1) Microsoft Windows, and
2) Macromedia/Adobe Flash.
The biggest reason I saw for the death of proprietary at the time, was the cost to students to gain exposure to development platforms. Microsoft most clearly attempted to deal with this by releasing Express versions of their IDEs. I'm not sure what Adobe has done, but I imagine there were similar attempts to make sure they had a good share of developers, especially recently graduating ones. These attempts as far as I can see are failed. I'm not exactly sure why, but there is something about proprietary software practices that places lots of serious obstacles in the way of upgrades and major future modifications. They are somewhat cornered into sticking with existing code bases much more so than their open-source counterparts. The inability to revitalize significant portions of code base eventually leads to slowness and memory leaks. In the case of ColdFusion which I have close personal experience with, this was painfully obvious. There are similar quotations from Apple's Steve Jobs about the state of Flash, most interestingly citing security risks [I imagine buffer overflow exploits]. Just recently I read that Microsoft has jumped on the HTML5 bandwagon and shown interest in kicking Flash to the curb.
OK, I did a surprisingly good job of predicting this 3 years before it happened. But now I am one of the biggest skeptics of my own prophecy. The reason? Flash has found a way to implant itself in graphic design departments at all college/universities. I still believe it's day will come, but it will be a slow painful death with lots of people wearing berets clinging onto outdated and substandard technology.
Maybe I shouldn't be so hard on the pseudo technocrats from the design world, after all Steve Jobs is ready to move on. I guess the main question is, where is the new IDE that's going to fill all of these gaps?
The SEC is trying to look like its busy by attempting to amplify the public anger over the 2008ish economic downturn. The fundamental argument the SEC is using is that the popular public opinion is that banks are the bad guys, and should be punished for the recession. The recession has many clear connections to cascading credit defaults - credit in general is a business of a bank. Not to mention one of the key fundamentals of the modern global economy.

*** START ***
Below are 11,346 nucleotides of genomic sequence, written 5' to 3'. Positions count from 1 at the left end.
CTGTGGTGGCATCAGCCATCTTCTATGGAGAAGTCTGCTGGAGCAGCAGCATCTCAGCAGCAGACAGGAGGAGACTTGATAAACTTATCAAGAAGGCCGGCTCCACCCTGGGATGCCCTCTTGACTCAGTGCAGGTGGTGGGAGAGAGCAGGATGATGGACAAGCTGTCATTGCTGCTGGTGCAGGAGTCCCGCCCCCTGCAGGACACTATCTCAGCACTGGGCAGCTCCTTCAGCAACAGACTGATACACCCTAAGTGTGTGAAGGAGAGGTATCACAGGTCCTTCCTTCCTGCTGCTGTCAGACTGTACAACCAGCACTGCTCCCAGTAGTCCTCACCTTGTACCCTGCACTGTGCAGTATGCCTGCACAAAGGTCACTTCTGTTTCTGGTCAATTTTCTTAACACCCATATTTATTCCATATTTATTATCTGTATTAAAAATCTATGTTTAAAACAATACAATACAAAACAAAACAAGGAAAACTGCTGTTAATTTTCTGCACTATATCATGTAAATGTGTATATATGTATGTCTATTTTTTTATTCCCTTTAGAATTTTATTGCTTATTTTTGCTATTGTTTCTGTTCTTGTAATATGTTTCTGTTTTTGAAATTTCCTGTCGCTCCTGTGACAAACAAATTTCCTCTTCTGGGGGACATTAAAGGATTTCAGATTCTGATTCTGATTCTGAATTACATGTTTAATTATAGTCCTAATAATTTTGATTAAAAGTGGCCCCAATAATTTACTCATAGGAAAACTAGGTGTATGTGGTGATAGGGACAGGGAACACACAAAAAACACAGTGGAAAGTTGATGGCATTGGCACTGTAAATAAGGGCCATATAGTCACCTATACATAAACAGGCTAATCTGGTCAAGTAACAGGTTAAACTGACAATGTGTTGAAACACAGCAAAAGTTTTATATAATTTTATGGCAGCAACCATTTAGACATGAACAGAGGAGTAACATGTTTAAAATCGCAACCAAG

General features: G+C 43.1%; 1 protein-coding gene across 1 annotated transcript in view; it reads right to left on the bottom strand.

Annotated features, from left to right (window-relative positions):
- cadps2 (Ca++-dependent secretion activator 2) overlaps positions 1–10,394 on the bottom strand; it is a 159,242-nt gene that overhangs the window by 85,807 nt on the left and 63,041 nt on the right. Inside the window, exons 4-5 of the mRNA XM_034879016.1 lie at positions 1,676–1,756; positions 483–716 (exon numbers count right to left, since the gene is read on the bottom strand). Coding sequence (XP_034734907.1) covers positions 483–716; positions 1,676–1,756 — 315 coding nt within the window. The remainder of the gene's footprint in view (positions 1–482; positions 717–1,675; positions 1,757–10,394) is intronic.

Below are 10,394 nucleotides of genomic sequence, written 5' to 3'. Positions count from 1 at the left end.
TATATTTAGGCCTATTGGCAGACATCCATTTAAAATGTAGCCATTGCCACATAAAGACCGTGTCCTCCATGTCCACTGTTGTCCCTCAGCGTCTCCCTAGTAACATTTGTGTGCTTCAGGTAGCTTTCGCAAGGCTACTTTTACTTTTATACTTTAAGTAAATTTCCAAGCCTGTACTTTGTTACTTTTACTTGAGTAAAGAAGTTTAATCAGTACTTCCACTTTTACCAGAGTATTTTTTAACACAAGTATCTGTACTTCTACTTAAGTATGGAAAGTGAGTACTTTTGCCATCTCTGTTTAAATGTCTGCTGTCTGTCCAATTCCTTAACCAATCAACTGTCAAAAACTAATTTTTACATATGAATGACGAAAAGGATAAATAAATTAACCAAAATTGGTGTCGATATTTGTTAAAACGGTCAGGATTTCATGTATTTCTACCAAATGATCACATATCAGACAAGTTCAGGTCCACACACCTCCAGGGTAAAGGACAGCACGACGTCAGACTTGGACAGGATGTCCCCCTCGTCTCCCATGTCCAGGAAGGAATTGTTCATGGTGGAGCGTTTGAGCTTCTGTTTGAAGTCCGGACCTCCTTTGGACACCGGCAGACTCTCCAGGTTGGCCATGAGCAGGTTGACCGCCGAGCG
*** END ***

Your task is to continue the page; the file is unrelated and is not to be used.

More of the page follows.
There are a few key concepts of the credit derivatives markets that need to be kept in mind before pointing fingers:
- Legislation deregulated this market for the reason that anyone trading these securities is a "sophisticated investor": most of the people buying and selling these things are banks, or institutions.
- The integrity of the credit rating associated with these things is completely inaccurate.
- The underlying asset valuation is similarly completely inaccurate/ often ignored/ not in the interest of the buyers or sellers, until there is unforeseen volatility.
Essentially these things are assets created out of little more than thin air to help balance the sheets, and keep the credit flowing. Then they are sold by highly efficient sales people. Eventually at the bottom of the transaction is a sucker taking a variable-rate sub-prime loan that closely resembles a time bomb.
The most obvious way to insure cascading credit defaults never happen again is to stop lending. Something that no one on any side has enough self control to actually follow through with. People are greedy, and credit is a manifestation of that greed. It allows people to have things without first working for them, and for lenders to ensnare people in debt. Personally I don't like pushy sales people, or people who never keep their promises. My natural distaste of slimy bastards, and douche bags kept me from feeling much of the impact of "the meltdown".
Words of advice for anyone who was hit hard:
- If anyone reminds you of a used car salesman, don't do business with them.
- If you know someone has maxed out credit cards, don't lend them money.
I feel without a doubt things will be back to normal as far as banks and credit are concerned before long. But the extra turbulence created by the recent SEC finger pointing is causing me to put a 6 month hold on any banks I own shares of. So, hold off on adding to banks so soon. See how things pan out. Maybe there will be a better buying opportunity around November 2010.
I decided to make "Legislation" red because after having some time to sort out my thoughts it became obvious who is most at blame for CDOs being as big of a problem as they were. The argument they had for deregulating things was that, if they didn't, then the markets would just move out of their jurisdiction - London being the most likely destination since it has a deregulated credit derivatives laws. Really this just leads us back to the words of wisdom. Re-summarized: Bawlers, Brawlers, and Bastards.